Until recently, most of the decisions we were called on to make were based on hunches, insight and a little bit of data. Occasionally, a field like direct marketing would develop into something quite data-driven ("I don't care if you like mailer one, Smythe, mailer #2 did three times, better! Number 2 it is.") but not often.
It took Ignaz Semmelweis more than twenty years (he died before it happened, actually) to persuade doctors that washing their hands could save the lives of mothers giving birth. He had the data, he had the proof, but that wasn't enough to change minds.
Data mining and the proximity of the internet to most of what we do is changing the proximity of proof to decision. Now, you don't need to do a lot of research, the data is just a click away.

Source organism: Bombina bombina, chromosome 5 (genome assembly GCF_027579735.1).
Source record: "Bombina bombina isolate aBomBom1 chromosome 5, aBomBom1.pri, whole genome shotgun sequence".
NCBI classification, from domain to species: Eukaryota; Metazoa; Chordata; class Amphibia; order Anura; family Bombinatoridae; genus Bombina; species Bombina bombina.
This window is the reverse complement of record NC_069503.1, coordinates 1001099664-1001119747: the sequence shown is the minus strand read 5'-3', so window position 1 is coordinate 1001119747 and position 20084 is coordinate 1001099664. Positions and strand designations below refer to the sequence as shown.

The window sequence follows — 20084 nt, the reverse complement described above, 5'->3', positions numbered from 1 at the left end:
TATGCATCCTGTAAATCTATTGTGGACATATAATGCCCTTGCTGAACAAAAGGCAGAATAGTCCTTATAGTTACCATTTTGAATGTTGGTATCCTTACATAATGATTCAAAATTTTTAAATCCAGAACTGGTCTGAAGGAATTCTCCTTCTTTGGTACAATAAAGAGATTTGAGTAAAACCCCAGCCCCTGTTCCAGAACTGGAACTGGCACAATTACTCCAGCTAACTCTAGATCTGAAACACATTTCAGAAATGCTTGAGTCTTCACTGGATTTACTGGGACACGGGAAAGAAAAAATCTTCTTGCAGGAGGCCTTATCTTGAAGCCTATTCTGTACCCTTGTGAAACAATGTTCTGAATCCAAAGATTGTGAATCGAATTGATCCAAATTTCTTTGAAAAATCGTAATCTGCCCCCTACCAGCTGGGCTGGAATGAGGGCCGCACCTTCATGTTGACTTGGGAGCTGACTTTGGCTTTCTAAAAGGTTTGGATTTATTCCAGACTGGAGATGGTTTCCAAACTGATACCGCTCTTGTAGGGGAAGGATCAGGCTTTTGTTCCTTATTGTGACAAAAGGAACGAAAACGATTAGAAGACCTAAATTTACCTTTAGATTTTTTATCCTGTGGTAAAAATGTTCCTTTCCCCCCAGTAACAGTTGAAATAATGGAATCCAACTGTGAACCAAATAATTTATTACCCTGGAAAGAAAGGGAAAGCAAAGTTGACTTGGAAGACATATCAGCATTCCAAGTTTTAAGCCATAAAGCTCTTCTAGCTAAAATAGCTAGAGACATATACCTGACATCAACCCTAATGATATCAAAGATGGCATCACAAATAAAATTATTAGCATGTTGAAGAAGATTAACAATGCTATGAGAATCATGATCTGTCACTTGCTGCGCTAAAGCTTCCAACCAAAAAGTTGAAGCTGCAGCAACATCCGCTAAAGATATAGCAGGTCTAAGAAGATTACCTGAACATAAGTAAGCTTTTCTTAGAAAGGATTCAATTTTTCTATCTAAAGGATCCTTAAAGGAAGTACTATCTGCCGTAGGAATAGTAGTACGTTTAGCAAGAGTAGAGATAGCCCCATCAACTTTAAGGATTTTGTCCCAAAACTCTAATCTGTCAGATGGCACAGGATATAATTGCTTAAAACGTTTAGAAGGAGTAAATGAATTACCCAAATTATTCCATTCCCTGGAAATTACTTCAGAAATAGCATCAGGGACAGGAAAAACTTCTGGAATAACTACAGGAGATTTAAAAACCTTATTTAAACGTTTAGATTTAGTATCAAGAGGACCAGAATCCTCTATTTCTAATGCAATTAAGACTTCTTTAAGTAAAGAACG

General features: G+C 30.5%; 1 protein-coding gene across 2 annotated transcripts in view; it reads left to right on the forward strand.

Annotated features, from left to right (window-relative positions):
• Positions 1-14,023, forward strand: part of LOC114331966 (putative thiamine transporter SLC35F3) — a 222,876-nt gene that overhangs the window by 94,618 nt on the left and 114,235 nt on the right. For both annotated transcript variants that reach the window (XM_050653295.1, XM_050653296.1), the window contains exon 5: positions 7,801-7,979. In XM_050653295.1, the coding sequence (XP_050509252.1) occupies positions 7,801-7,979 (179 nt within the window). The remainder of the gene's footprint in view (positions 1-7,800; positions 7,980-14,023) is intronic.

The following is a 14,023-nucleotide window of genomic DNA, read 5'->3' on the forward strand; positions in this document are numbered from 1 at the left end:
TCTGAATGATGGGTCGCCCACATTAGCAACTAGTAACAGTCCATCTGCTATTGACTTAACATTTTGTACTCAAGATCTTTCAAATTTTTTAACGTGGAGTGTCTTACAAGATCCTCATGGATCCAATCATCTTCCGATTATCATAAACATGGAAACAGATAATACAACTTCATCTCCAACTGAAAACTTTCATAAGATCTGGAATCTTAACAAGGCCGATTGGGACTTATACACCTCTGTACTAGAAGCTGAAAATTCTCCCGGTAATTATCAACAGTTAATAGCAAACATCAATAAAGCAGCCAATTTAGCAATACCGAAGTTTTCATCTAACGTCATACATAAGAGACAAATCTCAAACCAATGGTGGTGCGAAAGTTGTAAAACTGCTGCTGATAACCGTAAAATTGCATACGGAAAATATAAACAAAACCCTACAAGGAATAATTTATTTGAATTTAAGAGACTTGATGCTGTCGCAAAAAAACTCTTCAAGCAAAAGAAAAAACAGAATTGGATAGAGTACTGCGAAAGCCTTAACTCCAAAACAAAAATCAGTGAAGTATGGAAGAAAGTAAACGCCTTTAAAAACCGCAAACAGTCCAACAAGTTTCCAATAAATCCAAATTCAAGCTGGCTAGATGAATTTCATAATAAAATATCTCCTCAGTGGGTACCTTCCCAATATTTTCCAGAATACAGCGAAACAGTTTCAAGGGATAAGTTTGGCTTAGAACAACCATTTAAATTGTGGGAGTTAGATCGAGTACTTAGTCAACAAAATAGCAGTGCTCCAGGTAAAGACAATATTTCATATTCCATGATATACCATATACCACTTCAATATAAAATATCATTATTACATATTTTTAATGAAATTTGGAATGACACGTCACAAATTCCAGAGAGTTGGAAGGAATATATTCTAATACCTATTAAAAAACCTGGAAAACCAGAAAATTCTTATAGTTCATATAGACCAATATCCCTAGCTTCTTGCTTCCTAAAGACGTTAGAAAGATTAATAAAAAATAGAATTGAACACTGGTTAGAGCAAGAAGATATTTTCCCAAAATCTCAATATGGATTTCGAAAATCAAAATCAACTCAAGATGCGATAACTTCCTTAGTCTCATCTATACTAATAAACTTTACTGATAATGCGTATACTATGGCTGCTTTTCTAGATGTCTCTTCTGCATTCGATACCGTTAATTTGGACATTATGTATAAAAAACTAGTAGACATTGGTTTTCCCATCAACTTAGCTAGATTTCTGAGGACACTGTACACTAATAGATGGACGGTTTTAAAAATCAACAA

What are you going to do when your hunches don't match the data that's now pouring in?
The data shows, for example, that texting while driving is more dangerous than driving drunk. It doesn't feel that way, of course, but will you respect the data and stop, cold turkey?
The data shows that the vast majority of wine drinkers can't tell the difference between a $20 bottle and a $100 bottle. Will that keep you from buying the fancy wine? How much is the placebo effect worth?
The data shows that famous colleges underperform many cheaper, friendlier, smaller colleges. How much is your neighbor's envy worth?
These are just a few of the millions of examples of counter-intuitive data-driven findings. It took Galileo decades to persuade people the light objects fell as fast as heavy ones… even though he was busy dropping them off buildings for all to see. I wonder how long it will take us to get our arms around this avalanche of insight. Probably longer than most of us think, and marketers that jump too quickly to data are going to be disappointed (while lifehackers that use the data are going to continue to have a huge advantage).